It’s true you often can’t recognize grace until weeks or months or even years after it takes root in your life. I think this is the case most particularly with the GIANT variety. Like the Zinnia seeds I planted this afternoon that will end the summer as three-foot plants with large, showy blossoms — some grand blessings take their time coming to glory.
The best example I know is my beautiful, broad family. I have been married two times, you see, and that road brought me not only a precious daughter, but two remarkable sons and a gorgeous Monetti branch on my expanding family tree. How blessed I am to be a part of that clan, a group that loves big, in a very Italian way.
Still the point I want to make is that I have had the incredible fortune to keep all the family I collected along the way.
Just yesterday my husband, Tim, and I spent the day with my cousins Sarah and Jean, two woman I adore with such fervor I wish they were my sisters. They are sisters, and over the many years I have known them they have touched me in ways deep and lasting. These women know what it is to live whole-heartedly, and the force of that generosity reshapes my soul just a little each time I am with them. But here’s the thing. Sarah and Jean came into my life as part of my first marriage family. Instead of letting me go as that changed shape, they held on. When I remarried, they simply broadened the circle.
This collecting is a grace that blooms in a thousand ways: the continuing friendship I have with Eliza’s Dad, Bill, the man who brought to my life the gracious, loving, Ellis branch; his father and sister, whom Tim and I also visited on Saturday and who, with love in their eyes reminded me There are all kinds of families ; my precious and beautiful niece, Emma.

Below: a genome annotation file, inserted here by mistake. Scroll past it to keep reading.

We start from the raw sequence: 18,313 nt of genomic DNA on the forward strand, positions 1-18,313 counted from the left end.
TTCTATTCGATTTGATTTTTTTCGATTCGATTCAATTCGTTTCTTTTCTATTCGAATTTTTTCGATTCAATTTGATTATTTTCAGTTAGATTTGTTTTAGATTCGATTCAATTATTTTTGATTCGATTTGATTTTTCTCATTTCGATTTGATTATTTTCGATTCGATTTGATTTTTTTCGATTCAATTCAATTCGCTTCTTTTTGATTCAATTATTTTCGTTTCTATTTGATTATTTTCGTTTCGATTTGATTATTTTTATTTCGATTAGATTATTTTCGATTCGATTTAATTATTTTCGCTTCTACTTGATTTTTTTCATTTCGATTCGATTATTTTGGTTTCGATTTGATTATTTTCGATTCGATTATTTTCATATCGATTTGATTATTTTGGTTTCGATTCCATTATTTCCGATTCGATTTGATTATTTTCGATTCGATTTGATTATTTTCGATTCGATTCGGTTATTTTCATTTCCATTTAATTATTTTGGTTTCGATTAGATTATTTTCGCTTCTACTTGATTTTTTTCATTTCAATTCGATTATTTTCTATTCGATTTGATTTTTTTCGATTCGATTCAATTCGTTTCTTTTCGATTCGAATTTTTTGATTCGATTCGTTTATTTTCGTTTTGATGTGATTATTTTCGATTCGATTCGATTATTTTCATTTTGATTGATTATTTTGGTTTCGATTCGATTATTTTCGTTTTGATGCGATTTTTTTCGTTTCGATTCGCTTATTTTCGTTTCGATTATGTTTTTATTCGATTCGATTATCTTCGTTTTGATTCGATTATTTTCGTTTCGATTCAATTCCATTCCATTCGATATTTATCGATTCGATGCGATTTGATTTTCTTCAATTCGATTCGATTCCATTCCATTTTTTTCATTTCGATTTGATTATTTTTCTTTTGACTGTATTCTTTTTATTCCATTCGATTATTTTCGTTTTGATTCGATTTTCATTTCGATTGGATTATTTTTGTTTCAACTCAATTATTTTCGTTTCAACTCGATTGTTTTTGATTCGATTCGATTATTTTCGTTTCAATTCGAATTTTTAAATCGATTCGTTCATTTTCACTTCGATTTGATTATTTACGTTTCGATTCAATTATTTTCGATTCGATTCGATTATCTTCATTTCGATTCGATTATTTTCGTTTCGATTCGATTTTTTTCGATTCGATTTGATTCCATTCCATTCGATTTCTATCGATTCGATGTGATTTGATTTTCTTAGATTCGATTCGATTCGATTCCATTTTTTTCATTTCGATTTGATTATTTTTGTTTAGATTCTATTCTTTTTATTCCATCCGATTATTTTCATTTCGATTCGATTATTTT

I think about those people and realize, here at this middle-aged point in my journey, how profound it all is. Relationships function like a kind of gravity that keeps us centered, grounded, connected, a force that mercifully keeps us from too much haphazard drifting — something we are wildly capable of as individuals. And the greater miracle, I think, is how God intends for a family tree to change, linking and splitting and growing all through life, the canopy spreading and becoming more diverse.
I do know this. God has blessed me with a husband with a heart big enough to let all that light shine in our lives.
And so we spent this past Saturday driving South Carolina’s soulful backroads together, Tim and I, our eyes filled with the green-gold of new Spring leaves, our hearts filled with the love of our broad, beautiful family.
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Such a loving attitude. You look forward and not backward as many people do in families. Thank you.
Oh my, this is truly the most beautiful of sentiments